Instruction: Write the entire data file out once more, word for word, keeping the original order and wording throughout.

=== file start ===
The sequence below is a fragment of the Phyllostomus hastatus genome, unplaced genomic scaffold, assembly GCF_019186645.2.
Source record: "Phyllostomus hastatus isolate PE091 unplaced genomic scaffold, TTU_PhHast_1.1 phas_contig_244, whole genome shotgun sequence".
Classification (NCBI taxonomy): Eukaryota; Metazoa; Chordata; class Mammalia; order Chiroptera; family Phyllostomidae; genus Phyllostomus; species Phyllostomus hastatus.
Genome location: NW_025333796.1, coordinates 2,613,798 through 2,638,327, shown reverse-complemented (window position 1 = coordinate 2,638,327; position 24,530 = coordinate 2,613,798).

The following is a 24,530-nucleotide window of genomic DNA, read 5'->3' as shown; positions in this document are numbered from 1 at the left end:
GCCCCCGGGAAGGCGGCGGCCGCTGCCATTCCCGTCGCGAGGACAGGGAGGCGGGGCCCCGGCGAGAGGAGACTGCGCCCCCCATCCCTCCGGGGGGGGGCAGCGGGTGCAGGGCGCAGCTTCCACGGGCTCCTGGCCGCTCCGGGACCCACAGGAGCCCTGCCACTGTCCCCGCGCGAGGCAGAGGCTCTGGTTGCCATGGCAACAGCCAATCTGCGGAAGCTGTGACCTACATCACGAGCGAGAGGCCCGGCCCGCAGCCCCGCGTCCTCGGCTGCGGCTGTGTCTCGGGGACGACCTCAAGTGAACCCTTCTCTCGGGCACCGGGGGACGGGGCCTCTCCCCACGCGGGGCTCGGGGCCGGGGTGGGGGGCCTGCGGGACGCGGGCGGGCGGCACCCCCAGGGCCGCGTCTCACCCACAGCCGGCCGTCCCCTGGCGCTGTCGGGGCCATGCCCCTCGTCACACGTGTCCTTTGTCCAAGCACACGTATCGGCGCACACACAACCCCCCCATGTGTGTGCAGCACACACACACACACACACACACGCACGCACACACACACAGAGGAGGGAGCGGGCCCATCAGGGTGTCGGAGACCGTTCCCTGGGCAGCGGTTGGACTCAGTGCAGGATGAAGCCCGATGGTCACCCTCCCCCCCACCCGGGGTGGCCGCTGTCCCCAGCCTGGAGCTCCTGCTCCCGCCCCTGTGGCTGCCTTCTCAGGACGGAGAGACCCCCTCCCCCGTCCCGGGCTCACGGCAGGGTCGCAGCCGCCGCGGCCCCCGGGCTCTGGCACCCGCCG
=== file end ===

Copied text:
The sequence below is a fragment of the Phyllostomus hastatus genome, unplaced genomic scaffold, assembly GCF_019186645.2.
Source record: "Phyllostomus hastatus isolate PE091 unplaced genomic scaffold, TTU_PhHast_1.1 phas_contig_244, whole genome shotgun sequence".
Classification (NCBI taxonomy): Eukaryota; Metazoa; Chordata; class Mammalia; order Chiroptera; family Phyllostomidae; genus Phyllostomus; species Phyllostomus hastatus.
Genome location: NW_025333796.1, coordinates 2,613,798 through 2,638,327, shown reverse-complemented (window position 1 = coordinate 2,638,327; position 24,530 = coordinate 2,613,798).

The following is a 24,530-nucleotide window of genomic DNA, read 5'->3' as shown; positions in this document are numbered from 1 at the left end:
GCCCCCGGGAAGGCGGCGGCCGCTGCCATTCCCGTCGCGAGGACAGGGAGGCGGGGCCCCGGCGAGAGGAGACTGCGCCCCCCATCCCTCCGGGGGGGGGCAGCGGGTGCAGGGCGCAGCTTCCACGGGCTCCTGGCCGCTCCGGGACCCACAGGAGCCCTGCCACTGTCCCCGCGCGAGGCAGAGGCTCTGGTTGCCATGGCAACAGCCAATCTGCGGAAGCTGTGACCTACATCACGAGCGAGAGGCCCGGCCCGCAGCCCCGCGTCCTCGGCTGCGGCTGTGTCTCGGGGACGACCTCAAGTGAACCCTTCTCTCGGGCACCGGGGGACGGGGCCTCTCCCCACGCGGGGCTCGGGGCCGGGGTGGGGGGCCTGCGGGACGCGGGCGGGCGGCACCCCCAGGGCCGCGTCTCACCCACAGCCGGCCGTCCCCTGGCGCTGTCGGGGCCATGCCCCTCGTCACACGTGTCCTTTGTCCAAGCACACGTATCGGCGCACACACAACCCCCCCATGTGTGTGCAGCACACACACACACACACACACACGCACGCACACACACACAGAGGAGGGAGCGGGCCCATCAGGGTGTCGGAGACCGTTCCCTGGGCAGCGGTTGGACTCAGTGCAGGATGAAGCCCGATGGTCACCCTCCCCCCCACCCGGGGTGGCCGCTGTCCCCAGCCTGGAGCTCCTGCTCCCGCCCCTGTGGCTGCCTTCTCAGGACGGAGAGACCCCCTCCCCCGTCCCGGGCTCACGGCAGGGTCGCAGCCGCCGCGGCCCCCGGGCTCTGGCACCCGCCG